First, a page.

Everett Towle is retired, but plenty active. As a sixth generation resident of Buxton, Maine, Towle inherited several parcels of forestland. He added more over the years, and now owns eight different properties totaling about 225 acres. “I think I’ve got all I can handle right now,” he says with a laugh.
Managing forestland is nothing new to Towle, who earned a degree in forestry from the University of Maine in 1956. A long career with the U.S. Forest Service took him to Virginia, Kentucky, Florida, California, and several states in the Northwest, before landing him in Washington D.C. in the role of senior forester for comprehensive planning. After retiring in 1990, Towle returned home to Maine, where he still loves to craft forest management plans for his own land, as well as those of other local landowners, municipalities, and conservation groups.
“One thing I try to do that most foresters don’t is to have at least two canopies, and sometimes even three canopies, in any area. That way, when I take off the top canopy, the second one will take over. I’ve found that this approach, you might call it shelterwood, works great for me,” said Towle. He first experimented with this method about 20 years ago.
Towle said there is no one right formula for how to achieve this mix of different canopies; it all depends on the individual site. Nor is it always feasible. “It might not be possible to make that happen in one generation, but that’s what I like, so if I get a chance, I try to do that,” he said. “I go look at the trees and see what they need. I don’t pre-judge.”
Achieving a mix of species is also important to Towle. “I’m in the white pine belt, so that’s the major species. There’s a lot of hemlock – and hemlock and pine like each other, which is good. The ideal is to have a third species, and, for me, I like oak. When you can grow those three together, that’s a lot of fun,” he said. Towle explains that he manages his woodlots to try to achieve that mix where he can, but doesn’t force the issue. “I don’t try to do the impossible. If the potential is there, then that’s what I try to do.”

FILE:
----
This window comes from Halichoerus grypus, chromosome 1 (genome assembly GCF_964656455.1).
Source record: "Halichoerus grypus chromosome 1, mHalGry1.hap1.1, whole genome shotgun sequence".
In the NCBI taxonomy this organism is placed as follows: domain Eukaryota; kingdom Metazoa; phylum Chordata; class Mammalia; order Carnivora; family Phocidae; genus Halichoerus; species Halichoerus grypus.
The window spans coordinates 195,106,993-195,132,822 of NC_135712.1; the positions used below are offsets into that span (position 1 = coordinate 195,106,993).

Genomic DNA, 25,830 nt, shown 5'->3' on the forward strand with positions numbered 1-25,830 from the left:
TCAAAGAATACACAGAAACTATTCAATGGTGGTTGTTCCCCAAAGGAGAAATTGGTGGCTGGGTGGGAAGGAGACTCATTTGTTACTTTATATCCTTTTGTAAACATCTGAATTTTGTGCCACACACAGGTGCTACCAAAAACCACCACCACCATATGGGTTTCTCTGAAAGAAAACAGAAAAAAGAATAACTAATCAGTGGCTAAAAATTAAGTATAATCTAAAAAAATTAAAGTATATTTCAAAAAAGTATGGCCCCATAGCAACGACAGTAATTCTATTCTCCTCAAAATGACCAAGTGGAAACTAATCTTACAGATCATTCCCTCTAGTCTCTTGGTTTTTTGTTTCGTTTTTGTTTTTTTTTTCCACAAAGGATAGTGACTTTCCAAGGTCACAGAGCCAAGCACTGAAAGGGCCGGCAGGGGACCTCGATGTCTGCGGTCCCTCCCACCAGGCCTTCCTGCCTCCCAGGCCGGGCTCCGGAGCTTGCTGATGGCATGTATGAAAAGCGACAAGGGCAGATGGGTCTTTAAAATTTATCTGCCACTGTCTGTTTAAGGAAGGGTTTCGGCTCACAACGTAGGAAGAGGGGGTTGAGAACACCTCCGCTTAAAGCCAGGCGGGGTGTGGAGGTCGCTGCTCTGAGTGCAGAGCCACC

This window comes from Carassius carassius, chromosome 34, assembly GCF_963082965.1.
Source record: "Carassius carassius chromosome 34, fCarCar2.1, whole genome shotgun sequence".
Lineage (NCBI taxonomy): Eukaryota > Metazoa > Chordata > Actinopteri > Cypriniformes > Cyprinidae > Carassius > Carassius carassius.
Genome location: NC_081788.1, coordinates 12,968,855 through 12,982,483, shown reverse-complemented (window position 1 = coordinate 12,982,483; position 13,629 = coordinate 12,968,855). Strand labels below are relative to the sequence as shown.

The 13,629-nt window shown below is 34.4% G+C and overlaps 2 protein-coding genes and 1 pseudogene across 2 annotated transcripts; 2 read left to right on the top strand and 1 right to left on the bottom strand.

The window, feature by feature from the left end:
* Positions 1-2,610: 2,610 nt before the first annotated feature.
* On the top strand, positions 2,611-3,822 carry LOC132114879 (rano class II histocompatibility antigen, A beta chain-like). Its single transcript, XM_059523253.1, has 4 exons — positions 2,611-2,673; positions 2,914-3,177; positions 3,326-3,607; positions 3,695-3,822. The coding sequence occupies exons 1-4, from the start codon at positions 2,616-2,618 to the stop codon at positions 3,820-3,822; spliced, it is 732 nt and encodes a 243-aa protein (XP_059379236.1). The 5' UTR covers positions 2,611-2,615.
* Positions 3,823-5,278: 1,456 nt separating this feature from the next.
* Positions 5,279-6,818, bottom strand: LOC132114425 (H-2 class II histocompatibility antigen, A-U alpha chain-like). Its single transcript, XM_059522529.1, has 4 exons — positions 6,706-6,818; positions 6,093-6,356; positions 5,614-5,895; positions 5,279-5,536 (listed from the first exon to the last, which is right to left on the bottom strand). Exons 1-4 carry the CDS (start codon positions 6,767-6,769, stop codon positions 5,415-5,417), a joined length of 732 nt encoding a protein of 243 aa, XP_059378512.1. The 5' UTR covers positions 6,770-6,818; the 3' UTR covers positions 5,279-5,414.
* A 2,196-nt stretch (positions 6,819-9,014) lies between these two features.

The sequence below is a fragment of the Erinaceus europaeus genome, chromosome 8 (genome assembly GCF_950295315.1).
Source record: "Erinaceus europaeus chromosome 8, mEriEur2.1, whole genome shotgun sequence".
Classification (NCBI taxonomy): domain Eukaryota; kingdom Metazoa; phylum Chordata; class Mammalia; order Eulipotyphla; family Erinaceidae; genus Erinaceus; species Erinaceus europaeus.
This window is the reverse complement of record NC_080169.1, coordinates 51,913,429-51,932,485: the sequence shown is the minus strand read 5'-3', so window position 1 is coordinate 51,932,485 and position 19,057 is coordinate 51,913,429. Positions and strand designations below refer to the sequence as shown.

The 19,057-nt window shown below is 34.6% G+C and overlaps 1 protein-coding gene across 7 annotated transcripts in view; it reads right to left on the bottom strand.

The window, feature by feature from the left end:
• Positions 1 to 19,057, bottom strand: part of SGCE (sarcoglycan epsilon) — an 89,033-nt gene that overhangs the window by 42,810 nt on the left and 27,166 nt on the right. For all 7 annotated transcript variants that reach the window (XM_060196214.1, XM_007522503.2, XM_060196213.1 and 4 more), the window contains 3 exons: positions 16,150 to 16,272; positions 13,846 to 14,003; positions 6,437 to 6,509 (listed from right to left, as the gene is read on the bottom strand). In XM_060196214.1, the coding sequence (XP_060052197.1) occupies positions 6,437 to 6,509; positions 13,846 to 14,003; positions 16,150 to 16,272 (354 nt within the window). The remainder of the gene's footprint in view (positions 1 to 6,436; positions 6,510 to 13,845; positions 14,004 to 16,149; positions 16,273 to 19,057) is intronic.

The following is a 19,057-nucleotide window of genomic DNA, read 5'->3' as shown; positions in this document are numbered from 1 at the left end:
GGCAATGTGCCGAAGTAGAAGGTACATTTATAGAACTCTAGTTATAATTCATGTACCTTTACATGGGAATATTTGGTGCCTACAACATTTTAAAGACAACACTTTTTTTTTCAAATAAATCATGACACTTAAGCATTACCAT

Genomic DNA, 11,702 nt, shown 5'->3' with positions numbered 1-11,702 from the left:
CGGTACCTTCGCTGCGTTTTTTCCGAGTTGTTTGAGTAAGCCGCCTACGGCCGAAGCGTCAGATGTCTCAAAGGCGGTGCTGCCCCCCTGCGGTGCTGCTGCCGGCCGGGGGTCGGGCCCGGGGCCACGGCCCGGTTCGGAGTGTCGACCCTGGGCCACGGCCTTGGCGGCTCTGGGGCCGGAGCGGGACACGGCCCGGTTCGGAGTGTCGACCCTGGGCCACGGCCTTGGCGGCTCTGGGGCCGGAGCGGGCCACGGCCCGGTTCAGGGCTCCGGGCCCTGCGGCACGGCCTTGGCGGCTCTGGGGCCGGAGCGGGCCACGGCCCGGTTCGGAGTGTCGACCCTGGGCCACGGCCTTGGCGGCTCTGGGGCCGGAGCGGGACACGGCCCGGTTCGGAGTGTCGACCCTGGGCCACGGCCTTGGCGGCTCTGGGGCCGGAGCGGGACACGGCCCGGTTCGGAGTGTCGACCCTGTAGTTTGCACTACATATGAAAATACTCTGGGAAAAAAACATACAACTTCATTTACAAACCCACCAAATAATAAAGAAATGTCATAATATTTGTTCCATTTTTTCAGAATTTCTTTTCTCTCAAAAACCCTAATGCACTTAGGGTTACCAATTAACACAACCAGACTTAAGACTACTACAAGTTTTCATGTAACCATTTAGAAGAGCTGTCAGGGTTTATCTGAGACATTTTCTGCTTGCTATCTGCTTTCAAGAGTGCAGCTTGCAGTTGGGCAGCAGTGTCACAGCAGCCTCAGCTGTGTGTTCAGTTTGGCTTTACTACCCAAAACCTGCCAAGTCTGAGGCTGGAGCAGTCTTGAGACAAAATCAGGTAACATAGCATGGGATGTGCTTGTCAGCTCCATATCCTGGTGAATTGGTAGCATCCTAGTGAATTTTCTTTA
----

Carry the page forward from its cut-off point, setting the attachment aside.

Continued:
The quality of the soil often determines the best way to manage a woodlot, Towle explains. “If I have clay soils – and you usually have some of that in any woodlot – I give those areas low priority. I pretty much write those areas off for wildlife. If there’s some activity in there that needs to be done for wildlife, I would do that. But otherwise I focus on other areas.”
Recently, Towle thinned an 18-acre plantation in a tract of about 100 acres that he purchased just a year ago. The result is impressive, he said, in large part due to the logger on the job. “A good logger is probably the most important thing there is in forest management,” said Towle, adding that Bob Carr, based in Limington, Maine, is among the best he’s ever worked with. “I had a client who went to look at the work I had done. He said, ‘I want my land to look just like that.’ I love to hear that.”
Over the decades, Towle says he’s seen a change in how landowners manage their woodlots. There was a time when many were content to let the land sit, rather than proactively working to manage their forests. “That’s still sometimes a problem, but not like it used to be,” he said. He points to the dramatic growth of the Small Woodlot Owners Association of Maine as evidence that more forest owners are now interested in – and educating themselves about – forest management. “And more women are involved now. And more families are involved. They’re all proud of their land.”
This series is underwritten by the Plum Creek Foundation, in keeping with the foundation’s focus on promoting environmental stewardship and place-based education in the communities it serves.